How long has your school been implementing Collaborative Classroom programs?

In the Collaborative Literacy suite, this is year two for full implementation of Being a Writer (K–5); year two for full implementation of Being a Reader (K–2); and year one for Making Meaning (3–5). 

We have been using SIPPS for over five years, and we are in year one for full implementation of Caring School Community.  

How has using Collaborative Classroom programs transformed teaching and learning at Falcon Elementary School of Technology? 

We have noticed that since we aligned our systems and now use Being a Reader, SIPPS, Being a Writer, and Caring School Community as an integrated approach to literacy and learning, teachers are creating collaborative environments where there is a strong sense of community. 

We are noticing that Collaborative Classroom programs are aligned with developmentally appropriate approaches, and our students are developing a strong reading foundation due to the explicit instruction and a variety of opportunities to apply skills. 

We are noticing that Collaborative Classroom programs are aligned with developmentally appropriate approaches, and our students are developing a strong reading foundation due to the explicit instruction and a variety of opportunities to apply skills. 

Following the pandemic, the school began the year with a 32.9 percent reading proficiency. We had a lot of work to do and had an “all hands on deck” approach. This approach included training all classroom teachers in SIPPS so that we could capitalize on manpower and be effective with targeted interventions.

By midyear we had moved to 65 percent reading proficiency and Collaborative Classroom’s programs have been an integral part of that success.

Tell us a little about the implementations. What do you appreciate about Collaborative Literacy, SIPPS, and Caring School Community? What do teachers appreciate about them?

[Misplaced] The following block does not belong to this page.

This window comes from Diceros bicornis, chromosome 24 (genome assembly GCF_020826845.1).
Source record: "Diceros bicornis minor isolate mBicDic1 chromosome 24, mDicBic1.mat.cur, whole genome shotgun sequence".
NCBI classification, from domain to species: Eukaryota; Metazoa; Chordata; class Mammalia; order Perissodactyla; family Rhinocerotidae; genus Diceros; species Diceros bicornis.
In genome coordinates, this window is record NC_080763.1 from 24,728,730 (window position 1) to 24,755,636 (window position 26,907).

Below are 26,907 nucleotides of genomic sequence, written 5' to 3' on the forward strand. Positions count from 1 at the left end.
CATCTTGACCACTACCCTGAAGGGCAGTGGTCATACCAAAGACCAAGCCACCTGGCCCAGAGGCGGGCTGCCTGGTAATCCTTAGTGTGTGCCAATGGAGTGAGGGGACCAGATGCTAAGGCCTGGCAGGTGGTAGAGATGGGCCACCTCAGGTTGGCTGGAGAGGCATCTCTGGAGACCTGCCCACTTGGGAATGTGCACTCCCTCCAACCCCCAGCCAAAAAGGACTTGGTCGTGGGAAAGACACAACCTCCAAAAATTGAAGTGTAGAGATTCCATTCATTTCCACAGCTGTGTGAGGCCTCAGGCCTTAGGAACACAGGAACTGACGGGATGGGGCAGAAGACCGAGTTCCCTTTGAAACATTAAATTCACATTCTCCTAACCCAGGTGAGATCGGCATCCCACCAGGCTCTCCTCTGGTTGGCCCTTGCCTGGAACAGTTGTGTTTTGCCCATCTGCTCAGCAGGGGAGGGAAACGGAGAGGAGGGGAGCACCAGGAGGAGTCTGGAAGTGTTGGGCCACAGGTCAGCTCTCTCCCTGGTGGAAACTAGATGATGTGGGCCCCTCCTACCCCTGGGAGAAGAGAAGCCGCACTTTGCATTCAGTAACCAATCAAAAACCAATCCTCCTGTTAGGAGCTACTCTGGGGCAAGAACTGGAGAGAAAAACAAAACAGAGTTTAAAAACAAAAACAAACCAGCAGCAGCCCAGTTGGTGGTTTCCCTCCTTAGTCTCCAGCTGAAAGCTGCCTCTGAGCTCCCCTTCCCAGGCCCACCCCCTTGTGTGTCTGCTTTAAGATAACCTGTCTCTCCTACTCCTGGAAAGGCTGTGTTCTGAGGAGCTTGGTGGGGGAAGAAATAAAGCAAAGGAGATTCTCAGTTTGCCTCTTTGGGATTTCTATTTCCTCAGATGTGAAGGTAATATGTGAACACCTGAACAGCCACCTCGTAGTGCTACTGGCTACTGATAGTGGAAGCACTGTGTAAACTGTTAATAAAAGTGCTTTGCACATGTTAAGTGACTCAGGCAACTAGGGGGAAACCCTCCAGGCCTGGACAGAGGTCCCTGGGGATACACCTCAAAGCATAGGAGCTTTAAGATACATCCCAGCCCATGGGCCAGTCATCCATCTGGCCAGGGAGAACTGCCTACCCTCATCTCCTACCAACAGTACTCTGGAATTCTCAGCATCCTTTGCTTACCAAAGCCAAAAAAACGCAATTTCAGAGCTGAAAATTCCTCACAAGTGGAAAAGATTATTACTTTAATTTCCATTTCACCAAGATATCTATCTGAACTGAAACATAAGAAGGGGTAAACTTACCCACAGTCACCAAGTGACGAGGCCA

(Principal Paula Kavalec referred us to responses by fellow Falcon educators to answer these questions.)

Collaborative Literacy

  • Second Grade Teacher: “My students are really engaged with each of these programs. I’ve never had my students love writing the way that they do with Being a Writer.”
  • Second Grade Teacher: “I’ve taught for 17 years and this is the best reading and writing program I’ve ever used.”

SIPPS

  • Intervention Teacher: “I LOVE the online portal!  It’s beneficial to watch the online animations and videos!  My students make progress because of the explicit direct instruction. Mastery tests help me gauge what my students have learned and adjust my instruction.” 
  • First Grade Teacher: “The great thing about SIPPS is that it is all scripted, with options to see how each lesson should look like. This helps keep everyone who uses the program on track and progressing forward at the same rate.”

Caring School Community

  • Fifth Grade Teacher: “It does what it claims to in its name: Caring is occurring within our classroom setting. The morning circles and closing circles provide a way for students to see and hear from those just like themselves. We in the classroom get a new perspective and understanding of one another … this is very appreciated. Lastly, it allows us to take a moment to step away from the rigor of academics and realize life is happening for us all in very different ways. This program allows all students to be heard and has inspired many of them to come out of their shell with confidence.”
  • Dean of Students: “I love that it is a building-wide curriculum and that the first 10 weeks are aligned across the building. Opening and closing circles are a meaningful way to build community within the classroom and our students and teachers are loving the cross-age buddies program. Our counselor is also aligning guidance lessons with the Caring School Community curriculum!” 

What have you noticed about students’ learning and engagement? What have teachers noticed?

(Principal Kavalec referred us to responses by fellow Falcon educators to answer this question.)

Second Grade Teacher: “My students love reading and writing this year. If we miss anything in a day, the students ask when we will be doing it! They are definitely engaged.”